That includes the event of his untimely death in September 1996 as well, which San Diego-bred actor and comedian Faizon Love has attributed to his relationship, or lack thereof, with Snoop Dogg.
During an Instagram Live session, Love aired his thoughts that Snoop, Pac’s close friend and fellow West Coaster, may have been able to stop Pac’s demise by way of his L.A. Crips affiliation.
“I always felt when Pac died it was because — Snoop could have stopped the whole thing,” Love said in the video. “I mean, because like I said, Snoop was a Crip. Pac affiliates were Crips doing some gang s**t. Some dumb n***a gang s**t, really.”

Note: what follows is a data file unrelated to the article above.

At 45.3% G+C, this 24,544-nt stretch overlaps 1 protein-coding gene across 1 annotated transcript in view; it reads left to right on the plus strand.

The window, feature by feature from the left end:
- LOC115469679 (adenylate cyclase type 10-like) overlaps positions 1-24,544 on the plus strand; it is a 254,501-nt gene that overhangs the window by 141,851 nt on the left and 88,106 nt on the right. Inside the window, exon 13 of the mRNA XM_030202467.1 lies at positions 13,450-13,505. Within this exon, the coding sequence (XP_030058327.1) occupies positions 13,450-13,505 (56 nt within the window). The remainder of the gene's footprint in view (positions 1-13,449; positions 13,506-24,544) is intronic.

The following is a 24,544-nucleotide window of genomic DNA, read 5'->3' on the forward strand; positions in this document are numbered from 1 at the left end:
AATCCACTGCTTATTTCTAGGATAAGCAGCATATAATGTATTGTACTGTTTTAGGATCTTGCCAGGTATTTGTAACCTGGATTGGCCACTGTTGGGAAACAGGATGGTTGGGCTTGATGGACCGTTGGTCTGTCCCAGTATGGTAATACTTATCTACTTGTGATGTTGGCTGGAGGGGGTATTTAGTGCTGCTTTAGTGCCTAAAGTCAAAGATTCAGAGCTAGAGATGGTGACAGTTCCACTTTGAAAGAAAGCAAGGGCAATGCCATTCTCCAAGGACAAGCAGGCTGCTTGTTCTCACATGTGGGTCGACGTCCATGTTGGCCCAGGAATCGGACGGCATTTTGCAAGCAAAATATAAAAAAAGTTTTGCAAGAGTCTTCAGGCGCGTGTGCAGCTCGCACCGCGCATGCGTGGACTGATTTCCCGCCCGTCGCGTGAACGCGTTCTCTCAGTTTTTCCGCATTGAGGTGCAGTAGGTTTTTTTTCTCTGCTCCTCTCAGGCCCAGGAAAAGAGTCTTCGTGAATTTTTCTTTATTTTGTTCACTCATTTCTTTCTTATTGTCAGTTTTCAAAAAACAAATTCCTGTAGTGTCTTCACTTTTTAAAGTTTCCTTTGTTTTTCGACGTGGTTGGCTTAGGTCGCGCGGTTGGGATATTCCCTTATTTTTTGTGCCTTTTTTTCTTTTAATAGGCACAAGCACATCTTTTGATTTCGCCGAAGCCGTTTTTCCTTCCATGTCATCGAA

Love added that Pac’s tension with Snoop set off a “chain of events” that ultimately led to Pac’s death. Had Pac “not crossed Snoop,” he concluded, the Death Row Records signee would still be living today.
“Just think about it,” Love said. “All the songs that Pac did, he only did one with Snoop.”
In the film, Snoop and Pac’s relationship is initially depicted as one of mutual brotherhood. That is, until Pac is angered at what he considers to be Snoop’s fence-playing commentary during a Hot 97 interview. As portrayed in the movie, Snoop says he is friends with both Pac and Pac’s New York rap rival, Notorious B.I.G., during their beef, which leads Pac to snub Snoop and shift the dynamic of their longstanding friendship.
Snoop hasn’t come forth to confirm the film’s happenings as depicted nor Love’s commentary just yet. Before (or if) he does, check out the comedian-actor’s thoughts on the previous relationship between both West Coast rap stars in the video below.